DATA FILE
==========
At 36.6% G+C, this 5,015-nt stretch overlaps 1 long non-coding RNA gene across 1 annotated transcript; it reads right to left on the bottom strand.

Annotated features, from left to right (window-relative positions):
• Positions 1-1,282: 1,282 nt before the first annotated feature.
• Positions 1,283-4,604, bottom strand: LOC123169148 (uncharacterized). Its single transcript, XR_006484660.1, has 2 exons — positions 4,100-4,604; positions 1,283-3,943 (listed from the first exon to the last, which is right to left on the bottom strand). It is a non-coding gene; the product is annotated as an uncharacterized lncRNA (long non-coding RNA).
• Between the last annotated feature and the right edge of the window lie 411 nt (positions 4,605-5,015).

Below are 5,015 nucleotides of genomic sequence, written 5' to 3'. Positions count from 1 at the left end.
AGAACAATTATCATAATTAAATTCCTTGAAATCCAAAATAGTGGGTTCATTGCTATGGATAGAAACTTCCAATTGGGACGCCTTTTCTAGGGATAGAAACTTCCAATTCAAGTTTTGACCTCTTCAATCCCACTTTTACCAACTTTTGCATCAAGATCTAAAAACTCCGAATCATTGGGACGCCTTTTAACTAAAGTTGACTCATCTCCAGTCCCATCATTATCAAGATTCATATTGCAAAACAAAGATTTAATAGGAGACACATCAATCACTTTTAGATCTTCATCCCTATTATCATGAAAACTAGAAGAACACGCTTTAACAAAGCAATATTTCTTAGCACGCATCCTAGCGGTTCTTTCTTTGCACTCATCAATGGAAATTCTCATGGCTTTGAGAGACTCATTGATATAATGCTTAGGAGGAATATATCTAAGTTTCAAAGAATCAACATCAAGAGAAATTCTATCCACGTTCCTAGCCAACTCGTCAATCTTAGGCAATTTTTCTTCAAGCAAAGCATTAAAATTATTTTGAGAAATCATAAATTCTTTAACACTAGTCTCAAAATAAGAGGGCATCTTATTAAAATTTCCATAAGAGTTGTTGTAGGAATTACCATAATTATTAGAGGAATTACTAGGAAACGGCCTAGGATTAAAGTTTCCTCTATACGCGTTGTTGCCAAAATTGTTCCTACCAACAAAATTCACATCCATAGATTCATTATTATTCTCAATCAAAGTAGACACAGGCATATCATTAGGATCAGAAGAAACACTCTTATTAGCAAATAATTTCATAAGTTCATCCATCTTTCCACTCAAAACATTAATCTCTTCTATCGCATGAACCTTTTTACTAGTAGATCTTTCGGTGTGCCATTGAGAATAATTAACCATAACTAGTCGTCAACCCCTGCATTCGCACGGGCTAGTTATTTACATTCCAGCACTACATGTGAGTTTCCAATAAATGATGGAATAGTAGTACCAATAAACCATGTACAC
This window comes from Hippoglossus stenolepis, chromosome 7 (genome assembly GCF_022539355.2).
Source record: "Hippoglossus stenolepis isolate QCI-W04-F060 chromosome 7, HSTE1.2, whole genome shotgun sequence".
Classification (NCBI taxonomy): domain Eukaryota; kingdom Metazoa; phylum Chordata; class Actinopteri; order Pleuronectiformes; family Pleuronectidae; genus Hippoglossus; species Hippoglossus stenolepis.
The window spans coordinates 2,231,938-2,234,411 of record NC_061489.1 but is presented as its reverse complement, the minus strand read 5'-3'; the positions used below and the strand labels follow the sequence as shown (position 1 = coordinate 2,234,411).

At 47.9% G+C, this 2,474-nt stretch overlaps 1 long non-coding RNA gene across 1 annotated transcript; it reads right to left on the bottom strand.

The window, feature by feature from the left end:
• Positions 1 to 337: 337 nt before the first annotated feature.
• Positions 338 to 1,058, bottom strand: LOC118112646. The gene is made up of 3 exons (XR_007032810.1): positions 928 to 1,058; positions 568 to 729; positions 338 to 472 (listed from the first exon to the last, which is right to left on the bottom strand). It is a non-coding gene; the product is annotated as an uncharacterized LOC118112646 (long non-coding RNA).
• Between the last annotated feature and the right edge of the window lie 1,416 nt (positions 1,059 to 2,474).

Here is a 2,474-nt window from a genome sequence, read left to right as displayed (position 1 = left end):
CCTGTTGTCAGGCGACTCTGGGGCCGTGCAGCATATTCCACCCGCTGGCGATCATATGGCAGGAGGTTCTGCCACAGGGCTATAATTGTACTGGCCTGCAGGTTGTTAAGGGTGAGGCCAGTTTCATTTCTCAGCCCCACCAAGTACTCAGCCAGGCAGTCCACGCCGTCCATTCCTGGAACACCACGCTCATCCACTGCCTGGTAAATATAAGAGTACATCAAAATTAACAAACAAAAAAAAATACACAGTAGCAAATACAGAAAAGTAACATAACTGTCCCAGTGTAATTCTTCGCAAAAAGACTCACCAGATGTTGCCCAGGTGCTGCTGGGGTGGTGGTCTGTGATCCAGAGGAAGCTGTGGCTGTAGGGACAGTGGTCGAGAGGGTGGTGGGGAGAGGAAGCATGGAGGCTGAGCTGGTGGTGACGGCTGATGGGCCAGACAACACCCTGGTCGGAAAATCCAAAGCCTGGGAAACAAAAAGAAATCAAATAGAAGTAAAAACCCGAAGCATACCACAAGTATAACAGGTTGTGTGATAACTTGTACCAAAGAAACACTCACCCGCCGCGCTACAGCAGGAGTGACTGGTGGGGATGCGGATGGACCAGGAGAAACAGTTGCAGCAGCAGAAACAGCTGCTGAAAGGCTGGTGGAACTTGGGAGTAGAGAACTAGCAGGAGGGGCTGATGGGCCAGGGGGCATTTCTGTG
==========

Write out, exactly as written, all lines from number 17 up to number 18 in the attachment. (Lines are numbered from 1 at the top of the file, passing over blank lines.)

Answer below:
Here is a 2,474-nt window from a genome sequence, read left to right as displayed (position 1 = left end):
CCTGTTGTCAGGCGACTCTGGGGCCGTGCAGCATATTCCACCCGCTGGCGATCATATGGCAGGAGGTTCTGCCACAGGGCTATAATTGTACTGGCCTGCAGGTTGTTAAGGGTGAGGCCAGTTTCATTTCTCAGCCCCACCAAGTACTCAGCCAGGCAGTCCACGCCGTCCATTCCTGGAACACCACGCTCATCCACTGCCTGGTAAATATAAGAGTACATCAAAATTAACAAACAAAAAAAAATACACAGTAGCAAATACAGAAAAGTAACATAACTGTCCCAGTGTAATTCTTCGCAAAAAGACTCACCAGATGTTGCCCAGGTGCTGCTGGGGTGGTGGTCTGTGATCCAGAGGAAGCTGTGGCTGTAGGGACAGTGGTCGAGAGGGTGGTGGGGAGAGGAAGCATGGAGGCTGAGCTGGTGGTGACGGCTGATGGGCCAGACAACACCCTGGTCGGAAAATCCAAAGCCTGGGAAACAAAAAGAAATCAAATAGAAGTAAAAACCCGAAGCATACCACAAGTATAACAGGTTGTGTGATAACTTGTACCAAAGAAACACTCACCCGCCGCGCTACAGCAGGAGTGACTGGTGGGGATGCGGATGGACCAGGAGAAACAGTTGCAGCAGCAGAAACAGCTGCTGAAAGGCTGGTGGAACTTGGGAGTAGAGAACTAGCAGGAGGGGCTGATGGGCCAGGGGGCATTTCTGTG